Nature of the Space

Nature of the Space patterns look at the design of the built world around us and, more importantly, how we relate to it.

11. Prospect – We have an intrinsic desire to see beyond our immediate surroundings or over long distances, dating back to an anthropological theory of survival. Prospect patterns consider a big-picture view of your environment. Elements of interior design that best represent this include the addition of balconies, oversized windows or skylights, mezzanine levels, open plan spaces or transparent partitions that provide uninterrupted views.



12. Refuge – Like Prospect, the Refuge pattern focuses on the ability to look out over your surroundings, but from the safety of a protected position away from the buzz of central areas of activity. An acoustic pod within an open-plan office, for example, provides a safe haven to concentrate away from noise or stimuli  while maintaining a view of the world around it.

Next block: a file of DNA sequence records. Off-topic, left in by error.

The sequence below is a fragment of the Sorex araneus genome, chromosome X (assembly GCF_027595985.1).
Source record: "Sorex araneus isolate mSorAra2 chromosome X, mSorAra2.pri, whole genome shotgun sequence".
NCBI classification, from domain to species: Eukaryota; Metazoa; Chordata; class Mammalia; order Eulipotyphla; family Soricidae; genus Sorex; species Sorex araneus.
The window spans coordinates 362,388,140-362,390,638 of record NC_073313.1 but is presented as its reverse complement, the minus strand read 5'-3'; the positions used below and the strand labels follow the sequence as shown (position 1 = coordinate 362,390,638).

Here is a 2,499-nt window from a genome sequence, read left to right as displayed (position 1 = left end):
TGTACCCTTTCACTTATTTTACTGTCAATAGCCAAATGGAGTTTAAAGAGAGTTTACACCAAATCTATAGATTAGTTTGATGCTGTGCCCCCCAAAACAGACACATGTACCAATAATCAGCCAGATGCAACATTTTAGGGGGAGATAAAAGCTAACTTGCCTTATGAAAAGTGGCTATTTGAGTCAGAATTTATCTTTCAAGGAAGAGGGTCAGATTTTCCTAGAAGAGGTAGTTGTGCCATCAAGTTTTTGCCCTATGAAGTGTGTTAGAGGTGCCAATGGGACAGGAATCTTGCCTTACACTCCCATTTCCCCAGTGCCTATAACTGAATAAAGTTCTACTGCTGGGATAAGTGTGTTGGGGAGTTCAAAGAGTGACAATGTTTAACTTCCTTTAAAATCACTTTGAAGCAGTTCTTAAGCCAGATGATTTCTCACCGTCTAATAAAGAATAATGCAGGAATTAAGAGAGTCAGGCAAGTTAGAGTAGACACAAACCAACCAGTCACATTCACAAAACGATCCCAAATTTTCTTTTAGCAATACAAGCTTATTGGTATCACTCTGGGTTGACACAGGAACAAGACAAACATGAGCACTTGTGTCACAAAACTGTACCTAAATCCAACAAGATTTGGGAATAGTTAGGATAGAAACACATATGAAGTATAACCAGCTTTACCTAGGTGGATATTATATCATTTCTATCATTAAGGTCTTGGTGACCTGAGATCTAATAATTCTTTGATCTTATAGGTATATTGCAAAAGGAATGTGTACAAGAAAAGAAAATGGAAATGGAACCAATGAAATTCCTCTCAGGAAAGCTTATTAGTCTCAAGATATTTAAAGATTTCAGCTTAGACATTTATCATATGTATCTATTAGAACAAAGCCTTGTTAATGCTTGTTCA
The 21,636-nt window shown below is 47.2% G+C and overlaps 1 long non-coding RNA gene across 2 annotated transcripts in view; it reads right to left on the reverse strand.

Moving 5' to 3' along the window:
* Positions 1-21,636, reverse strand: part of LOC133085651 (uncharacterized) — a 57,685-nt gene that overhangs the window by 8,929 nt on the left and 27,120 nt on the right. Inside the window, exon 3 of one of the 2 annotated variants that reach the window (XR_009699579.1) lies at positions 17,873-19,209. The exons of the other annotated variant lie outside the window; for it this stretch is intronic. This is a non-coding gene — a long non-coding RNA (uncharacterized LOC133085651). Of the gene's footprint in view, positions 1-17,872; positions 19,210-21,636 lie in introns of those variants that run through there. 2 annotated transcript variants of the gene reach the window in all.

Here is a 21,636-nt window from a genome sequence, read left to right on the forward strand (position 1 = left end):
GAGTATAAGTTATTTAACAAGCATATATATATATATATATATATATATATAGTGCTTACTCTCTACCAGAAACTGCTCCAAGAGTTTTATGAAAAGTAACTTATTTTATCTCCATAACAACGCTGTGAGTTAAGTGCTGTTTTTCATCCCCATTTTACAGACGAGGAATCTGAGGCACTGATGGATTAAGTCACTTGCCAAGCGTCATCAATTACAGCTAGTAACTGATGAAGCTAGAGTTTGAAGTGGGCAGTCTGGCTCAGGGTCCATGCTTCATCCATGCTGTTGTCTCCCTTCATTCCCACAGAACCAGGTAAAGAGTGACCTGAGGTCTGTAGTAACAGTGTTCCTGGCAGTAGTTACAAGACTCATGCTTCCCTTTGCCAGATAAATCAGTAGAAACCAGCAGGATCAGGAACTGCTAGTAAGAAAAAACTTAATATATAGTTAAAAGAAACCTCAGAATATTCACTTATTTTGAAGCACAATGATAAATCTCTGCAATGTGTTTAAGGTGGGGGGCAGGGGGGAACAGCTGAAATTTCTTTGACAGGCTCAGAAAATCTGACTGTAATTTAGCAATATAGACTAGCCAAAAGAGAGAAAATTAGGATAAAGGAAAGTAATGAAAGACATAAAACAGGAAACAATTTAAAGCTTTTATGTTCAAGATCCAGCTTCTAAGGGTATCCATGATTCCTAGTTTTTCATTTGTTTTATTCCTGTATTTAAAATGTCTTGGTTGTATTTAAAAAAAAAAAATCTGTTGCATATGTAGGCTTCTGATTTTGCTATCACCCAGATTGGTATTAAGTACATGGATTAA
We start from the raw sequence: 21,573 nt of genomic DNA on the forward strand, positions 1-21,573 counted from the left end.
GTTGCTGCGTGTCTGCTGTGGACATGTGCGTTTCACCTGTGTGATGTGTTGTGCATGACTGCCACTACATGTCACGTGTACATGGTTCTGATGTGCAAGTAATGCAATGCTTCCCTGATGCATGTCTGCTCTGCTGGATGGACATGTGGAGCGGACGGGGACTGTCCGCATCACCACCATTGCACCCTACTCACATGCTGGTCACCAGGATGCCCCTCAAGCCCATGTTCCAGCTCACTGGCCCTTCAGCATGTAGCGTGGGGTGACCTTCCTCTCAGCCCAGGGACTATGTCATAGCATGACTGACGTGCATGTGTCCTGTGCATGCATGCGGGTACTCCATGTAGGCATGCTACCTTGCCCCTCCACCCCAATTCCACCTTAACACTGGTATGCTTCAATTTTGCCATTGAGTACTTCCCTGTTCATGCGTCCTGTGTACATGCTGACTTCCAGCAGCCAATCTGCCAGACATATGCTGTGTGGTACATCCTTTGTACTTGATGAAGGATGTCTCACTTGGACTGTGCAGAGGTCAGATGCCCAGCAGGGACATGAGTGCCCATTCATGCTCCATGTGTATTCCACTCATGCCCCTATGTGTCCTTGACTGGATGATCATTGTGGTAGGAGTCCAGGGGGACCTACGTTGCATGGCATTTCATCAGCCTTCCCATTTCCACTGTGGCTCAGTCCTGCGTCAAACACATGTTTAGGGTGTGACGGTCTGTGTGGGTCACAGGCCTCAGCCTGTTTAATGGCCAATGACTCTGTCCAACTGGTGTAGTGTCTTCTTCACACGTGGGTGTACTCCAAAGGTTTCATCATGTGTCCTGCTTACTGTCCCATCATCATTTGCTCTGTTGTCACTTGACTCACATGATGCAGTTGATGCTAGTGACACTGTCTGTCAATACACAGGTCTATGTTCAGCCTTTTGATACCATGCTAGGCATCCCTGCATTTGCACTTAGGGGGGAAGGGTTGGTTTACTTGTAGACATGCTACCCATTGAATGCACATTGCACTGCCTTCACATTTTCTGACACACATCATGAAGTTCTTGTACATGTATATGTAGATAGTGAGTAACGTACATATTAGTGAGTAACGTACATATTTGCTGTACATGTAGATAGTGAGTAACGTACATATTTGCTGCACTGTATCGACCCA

13. Mystery – Feel the excitement and unknown elements of the great outdoors in the built environment. The promise of more information, achieved through partially obstructed long-distance views, design revelations, surprising installations or unexpected architectural features, draws us in and engages us with our environment. The success of the Mystery pattern is in the anticipation of what might be around the corner, which creates a strong and undeniably pleasurable human response.



14. Risk/Peril – It's the thrill of danger from an identifiable risk coupled with the sense of a reliable safeguard. Evolution designed us for survival. Whether it’s a high walkway or a glass wall overlooking a city skyline, the Risk/Peril pattern triggers the rush of living on the edge of safety.

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